Sage Investment Club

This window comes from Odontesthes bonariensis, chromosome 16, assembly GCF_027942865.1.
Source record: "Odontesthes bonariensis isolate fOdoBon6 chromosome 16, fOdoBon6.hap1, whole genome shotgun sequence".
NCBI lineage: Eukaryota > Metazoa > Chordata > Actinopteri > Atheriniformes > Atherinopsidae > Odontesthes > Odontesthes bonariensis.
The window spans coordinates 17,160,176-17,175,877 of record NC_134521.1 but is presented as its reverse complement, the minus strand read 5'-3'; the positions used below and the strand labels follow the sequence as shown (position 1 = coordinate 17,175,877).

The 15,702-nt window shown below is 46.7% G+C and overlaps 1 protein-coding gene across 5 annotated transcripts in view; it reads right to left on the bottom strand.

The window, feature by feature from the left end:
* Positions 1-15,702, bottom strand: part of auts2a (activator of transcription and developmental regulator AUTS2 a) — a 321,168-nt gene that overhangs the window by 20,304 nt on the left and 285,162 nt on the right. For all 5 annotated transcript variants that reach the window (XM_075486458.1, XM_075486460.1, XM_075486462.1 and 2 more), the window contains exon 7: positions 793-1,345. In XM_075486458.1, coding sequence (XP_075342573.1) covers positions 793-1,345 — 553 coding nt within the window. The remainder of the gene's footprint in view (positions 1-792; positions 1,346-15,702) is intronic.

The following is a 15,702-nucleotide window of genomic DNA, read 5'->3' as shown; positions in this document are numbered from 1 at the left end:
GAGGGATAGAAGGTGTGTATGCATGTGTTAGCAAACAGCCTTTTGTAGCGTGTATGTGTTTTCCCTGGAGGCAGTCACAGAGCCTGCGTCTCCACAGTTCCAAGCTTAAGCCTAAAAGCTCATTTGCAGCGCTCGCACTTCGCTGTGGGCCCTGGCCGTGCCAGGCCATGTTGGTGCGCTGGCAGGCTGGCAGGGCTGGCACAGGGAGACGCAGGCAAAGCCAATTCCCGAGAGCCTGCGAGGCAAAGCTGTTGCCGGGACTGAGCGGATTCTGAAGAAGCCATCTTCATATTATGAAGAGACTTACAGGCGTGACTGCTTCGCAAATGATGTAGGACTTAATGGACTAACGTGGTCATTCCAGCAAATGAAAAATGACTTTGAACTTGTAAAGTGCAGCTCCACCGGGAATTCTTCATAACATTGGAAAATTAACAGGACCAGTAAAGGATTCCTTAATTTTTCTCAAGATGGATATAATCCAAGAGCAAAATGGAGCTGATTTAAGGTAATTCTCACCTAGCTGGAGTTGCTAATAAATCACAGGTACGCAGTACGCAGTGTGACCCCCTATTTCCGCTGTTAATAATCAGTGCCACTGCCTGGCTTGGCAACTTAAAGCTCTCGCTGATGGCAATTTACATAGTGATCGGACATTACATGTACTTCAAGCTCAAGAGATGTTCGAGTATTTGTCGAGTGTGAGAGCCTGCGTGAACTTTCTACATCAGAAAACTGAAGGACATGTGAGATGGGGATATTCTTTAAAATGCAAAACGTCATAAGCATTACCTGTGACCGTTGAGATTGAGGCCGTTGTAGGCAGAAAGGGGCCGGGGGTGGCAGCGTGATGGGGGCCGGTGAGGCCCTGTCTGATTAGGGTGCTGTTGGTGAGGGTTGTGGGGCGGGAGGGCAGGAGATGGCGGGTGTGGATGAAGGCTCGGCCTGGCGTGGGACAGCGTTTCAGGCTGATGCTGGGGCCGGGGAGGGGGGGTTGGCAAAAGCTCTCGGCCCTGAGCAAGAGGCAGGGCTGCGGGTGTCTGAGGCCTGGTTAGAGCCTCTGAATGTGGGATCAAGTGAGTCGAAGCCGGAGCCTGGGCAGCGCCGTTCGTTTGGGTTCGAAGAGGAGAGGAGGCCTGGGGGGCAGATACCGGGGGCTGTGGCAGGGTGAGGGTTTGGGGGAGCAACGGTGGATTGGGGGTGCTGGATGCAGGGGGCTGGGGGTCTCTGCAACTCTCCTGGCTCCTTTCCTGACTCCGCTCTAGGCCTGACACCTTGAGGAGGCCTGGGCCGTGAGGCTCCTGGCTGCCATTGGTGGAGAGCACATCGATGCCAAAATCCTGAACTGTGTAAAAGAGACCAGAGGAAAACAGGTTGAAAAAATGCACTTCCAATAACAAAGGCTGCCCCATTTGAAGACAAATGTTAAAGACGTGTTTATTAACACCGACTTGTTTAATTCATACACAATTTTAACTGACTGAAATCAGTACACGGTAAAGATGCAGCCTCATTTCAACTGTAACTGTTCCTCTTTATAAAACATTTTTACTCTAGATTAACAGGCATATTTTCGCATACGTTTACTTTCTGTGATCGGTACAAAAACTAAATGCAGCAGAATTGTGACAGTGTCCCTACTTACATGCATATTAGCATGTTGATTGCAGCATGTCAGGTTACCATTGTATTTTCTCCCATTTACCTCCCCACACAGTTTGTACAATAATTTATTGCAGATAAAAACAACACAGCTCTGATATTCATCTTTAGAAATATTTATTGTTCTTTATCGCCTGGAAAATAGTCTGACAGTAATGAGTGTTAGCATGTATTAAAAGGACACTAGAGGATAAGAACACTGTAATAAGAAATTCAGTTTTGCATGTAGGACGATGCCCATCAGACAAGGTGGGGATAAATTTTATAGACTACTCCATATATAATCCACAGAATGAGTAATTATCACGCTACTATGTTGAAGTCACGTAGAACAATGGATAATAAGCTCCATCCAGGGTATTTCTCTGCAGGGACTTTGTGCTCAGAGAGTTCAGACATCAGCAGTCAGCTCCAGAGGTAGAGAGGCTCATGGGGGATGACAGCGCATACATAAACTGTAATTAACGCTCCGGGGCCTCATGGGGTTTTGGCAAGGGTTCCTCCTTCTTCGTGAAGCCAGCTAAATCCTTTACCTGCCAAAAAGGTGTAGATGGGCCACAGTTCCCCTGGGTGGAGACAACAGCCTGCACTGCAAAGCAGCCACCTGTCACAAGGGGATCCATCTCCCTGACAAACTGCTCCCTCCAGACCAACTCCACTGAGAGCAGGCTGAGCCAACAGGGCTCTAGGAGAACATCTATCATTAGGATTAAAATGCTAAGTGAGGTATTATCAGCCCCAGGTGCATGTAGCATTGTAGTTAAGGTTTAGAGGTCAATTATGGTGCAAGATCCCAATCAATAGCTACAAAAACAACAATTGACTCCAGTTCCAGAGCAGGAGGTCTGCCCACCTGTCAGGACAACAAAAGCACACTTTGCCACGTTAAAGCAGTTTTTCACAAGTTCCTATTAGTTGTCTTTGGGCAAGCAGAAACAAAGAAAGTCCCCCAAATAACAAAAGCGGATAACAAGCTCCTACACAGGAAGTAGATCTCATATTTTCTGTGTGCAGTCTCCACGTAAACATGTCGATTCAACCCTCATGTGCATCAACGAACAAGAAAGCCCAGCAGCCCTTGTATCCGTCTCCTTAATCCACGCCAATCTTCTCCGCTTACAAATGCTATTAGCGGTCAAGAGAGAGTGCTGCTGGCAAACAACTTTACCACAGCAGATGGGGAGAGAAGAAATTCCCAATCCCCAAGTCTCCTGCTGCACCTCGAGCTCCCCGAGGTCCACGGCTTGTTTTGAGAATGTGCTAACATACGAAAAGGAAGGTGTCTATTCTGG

jasonbennee Thesis For the past year, Sociedad Química y Minera de Chile (NYSE:SQM) has risen over 29.72% reflecting a good year for lithium and iodine producers and positive economic headwinds for the company. However, there are risk factors present, such as COVID-19 disruptions in China and looming recession fears in the United States. At the same time, there are positive markers that indicate a good future for the company. With these conflicting factors at play, although Que Capital recommends a buy rating, we recommend readers exercise their own judgment and discretion regarding their investment decisions. Company Financials Overview SQM primarily deals in Specialty Plant Nutrients, Lithium, Iodine, Potassium, and Industrial Chemicals but sources most of their income and business from lithium, specialty plant nutrients, and iodine with those three alone comprising over 94% of their most recent revenue figures in Q3 2022. SQM’s mining operations are almost exclusively found in Chile, with expansion into Australia planned. Their processing operations are found in both Chile and China. From Q3 2021 to 2022 SQM’s financials performed phenomenally in multiple areas. Over this period, revenue increased by 322%, and Net Profit Increased by 926%. In addition, the profit margins also increased significantly in the same time period, specifically, increasing from 15% to 36%. This trend continues on from previous years marking a company with strong financials that indicate solid long-term growth in store. Seeking Alpha Tailwinds Increased Processing and Consumption of Lithium and Lithium-Based Products in China China experienced a 192% increase in EV sales over the past 3 years, with sales projected to increase by another 75% in the following 5 years. Furthermore, China has also extended EV subsidies into 2023 ensuring that demand for lithium and lithium-based products will not fall in China as a result of increased lithium prices, previously a major fear of investors’ analysis of Chinese-reliant lithium companies. SQM has expanded its production and processing to China, which along with Chile is also one of the largest producers of lithium as a country in the world. They are looking to begin producing up to 30,000 metric tons of lithium hydroxide a year in a recently acquired plant in China. SQM’s Vice President of Business stated that they hope to begin production in Q2 2023. Overall, SQM’s business in China is only slated to increase with SQM capitalizing on increased demand for its products in the EV sector. Increased Operations in Australia Through its wholly owned subsidiary, SQM Australia, SQM has also signed an agreement with Dart Mining to earn a 70% stake in the Dorchap Lithium Project in Australia. This deal allows SQM to explore, treat, and mine lithium and other minerals throughout the project. Ensuring long-term growth prospects in the region and for the company as a whole Increased Demand for Lithium and Lithium-Based Products in the USA President Joe Biden has recently signed the Inflation Reduction Act into law, whose light duty EV tax credit of up to $7,500 per vehicle has been extended through 2032. Furthermore, the law also allocates $1 billion to States, Municipalities, Indian tribes, or non-profit school transportation to replace class 6 and 7 heavy-duty vehicles with EVs. Both result in guaranteed increases in demand for EV vehicles in the United States. This is important, as this increase in demand will ensure that lithium prices will continue to hold, if not increase, of great benefit to SQM whose lithium primarily is involved in EV production. Stability in the Iodine and Speciality Plant Nutrients (Nitrates) Markets Since 2021, there has been a 66% increase in the price of fertilizer due to shortages. The shortage of vital agricultural input stems from a combination of pandemic-fueled supply chain issues, Russia’s war in Ukraine, and high inflation. In addition, disruptions to the prominent German Agrochemical Industry will continue due to the war in Ukraine, forcing Germany to source Natural Gas, Ammonia, and Potash, all crucial in the production of Agrochemicals, from sources other than Ukraine, Russia, and Belarus. Each of these factors is not slated to end anytime soon. Ensuring that the increase in demand for SQMs Speciality Plant Nutrients coming from a constriction in supply will continue, maintaining if not increasing revenue in the years to come. As for iodine, its demand increased during the COVID-19 pandemic due to its widespread use in the pharmaceutical industry. As a result, iodine prices rose and have continued to stay high due to the ongoing pandemic which will continue for the foreseeable future. This maintenance of prices ensures that the spike in revenue experienced by SQM in the Iodine Segment will continue for the foreseeable future and won’t quickly subside. Risk COVID-Related Disruptions in China COVID-19 has exploded in China, with major cities like Beijing being hit the hardest, with Beijing and nearly 50% of its population infected with the illness serving as an example. This is resulting in factories facing disruptions from workers calling in sick or dying. This could pose risks for SQM’s business in China. By far the most concerning issue is the fact that the ongoing pandemic in China could disrupt lithium demand from EV and Electronics manufacturers from the world’s largest consumers of the resource, whose factories are located in the same major cities hit by the pandemic. In addition, SQM’s own processing plants may face the same issues regarding labor disruptions or the planned construction of said processing plants may be impeded by the pandemic. Overall, this may blow over or not depending on the Chinese Government’s handling of the pandemic, but with zero-covid restrictions being suddenly lifted and an acute lack of other public-health tools present, the risk of massive infections disabling parts of the Chinese economy is very real Global Recession Fears With the industry consensus that some form of a recession awaits us in 2023 the risks to SQM, even as a foreign company, are great, as a recession in the United States would inherently trigger a global recession as well. Such a global recession would inherently mean reduced demand for electronics products and EVs. Given that lithium is 75% of SQMs business, these expected headwinds could do a lot of damage to SQM. However, energy security is still a priority of governments and corporations going into 2023. Meaning that a recession would not wipe out demand for lithium, even if it does take a hit. Valuation Excel To value the company, we used a discounted cash flow model. For its discount rate, we used data from Finbox and assumed a conservative 2% terminal growth rate. For its growth rate, we assumed an 8% CAGR, taking figures from the overall growth rate of the lithium market. This yielded a price target of $135, a 70% upside from current price levels. This is further corroborated by a wide array of Industry Analysts as shown by the example from Yahoo Finance above, showing an average of $113.86 and not a single analyst believing the fair value is below what the stock is currently trading at. Yahoo Finance ESG As with any other mining company, SQM has had its fair share of controversy. According to ISS ESG, the company has not implemented comprehensive strategies to protect biodiversity or water resources. In addition, the company does not manage ESG risks in its supply chains. In the past, they’ve also faced controversy with high-profile human rights allegations. As a result, SQM has had workers’ rights issues very recently, with a strike led by Chilean Miners complaining about low pay and hazardous work conditions requiring government intervention after SQM was unwilling to negotiate with the union on fair terms Conclusion Overall, SQM benefits from multiple strong tailwinds which paint a promising picture for the company. However, some risks are present that sow doubt in the certainty of such a future. Still, even with the risks accounted for, SQM is still a good stock at its current price level.